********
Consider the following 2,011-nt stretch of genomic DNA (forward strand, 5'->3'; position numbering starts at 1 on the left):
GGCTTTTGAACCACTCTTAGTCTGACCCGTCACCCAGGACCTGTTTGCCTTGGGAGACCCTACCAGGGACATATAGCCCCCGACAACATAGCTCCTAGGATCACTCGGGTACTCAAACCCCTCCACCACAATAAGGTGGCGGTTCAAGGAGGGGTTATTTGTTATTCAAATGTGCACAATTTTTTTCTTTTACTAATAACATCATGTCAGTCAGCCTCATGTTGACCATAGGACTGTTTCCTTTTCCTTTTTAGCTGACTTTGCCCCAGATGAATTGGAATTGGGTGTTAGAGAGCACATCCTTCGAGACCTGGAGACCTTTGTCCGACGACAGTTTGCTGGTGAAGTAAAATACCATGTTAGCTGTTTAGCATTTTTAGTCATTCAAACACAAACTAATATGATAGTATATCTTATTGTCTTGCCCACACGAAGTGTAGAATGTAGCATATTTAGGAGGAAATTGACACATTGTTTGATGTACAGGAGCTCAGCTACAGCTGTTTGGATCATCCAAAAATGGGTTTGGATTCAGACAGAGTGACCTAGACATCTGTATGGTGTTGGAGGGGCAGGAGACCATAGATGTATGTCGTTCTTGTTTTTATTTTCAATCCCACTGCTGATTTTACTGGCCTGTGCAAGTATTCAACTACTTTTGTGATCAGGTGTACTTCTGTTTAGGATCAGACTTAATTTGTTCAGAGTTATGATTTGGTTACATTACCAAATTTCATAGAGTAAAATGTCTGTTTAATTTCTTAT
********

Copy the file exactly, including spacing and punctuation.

Consider the following 2,011-nt stretch of genomic DNA (forward strand, 5'->3'; position numbering starts at 1 on the left):
GGCTTTTGAACCACTCTTAGTCTGACCCGTCACCCAGGACCTGTTTGCCTTGGGAGACCCTACCAGGGACATATAGCCCCCGACAACATAGCTCCTAGGATCACTCGGGTACTCAAACCCCTCCACCACAATAAGGTGGCGGTTCAAGGAGGGGTTATTTGTTATTCAAATGTGCACAATTTTTTTCTTTTACTAATAACATCATGTCAGTCAGCCTCATGTTGACCATAGGACTGTTTCCTTTTCCTTTTTAGCTGACTTTGCCCCAGATGAATTGGAATTGGGTGTTAGAGAGCACATCCTTCGAGACCTGGAGACCTTTGTCCGACGACAGTTTGCTGGTGAAGTAAAATACCATGTTAGCTGTTTAGCATTTTTAGTCATTCAAACACAAACTAATATGATAGTATATCTTATTGTCTTGCCCACACGAAGTGTAGAATGTAGCATATTTAGGAGGAAATTGACACATTGTTTGATGTACAGGAGCTCAGCTACAGCTGTTTGGATCATCCAAAAATGGGTTTGGATTCAGACAGAGTGACCTAGACATCTGTATGGTGTTGGAGGGGCAGGAGACCATAGATGTATGTCGTTCTTGTTTTTATTTTCAATCCCACTGCTGATTTTACTGGCCTGTGCAAGTATTCAACTACTTTTGTGATCAGGTGTACTTCTGTTTAGGATCAGACTTAATTTGTTCAGAGTTATGATTTGGTTACATTACCAAATTTCATAGAGTAAAATGTCTGTTTAATTTCTTAT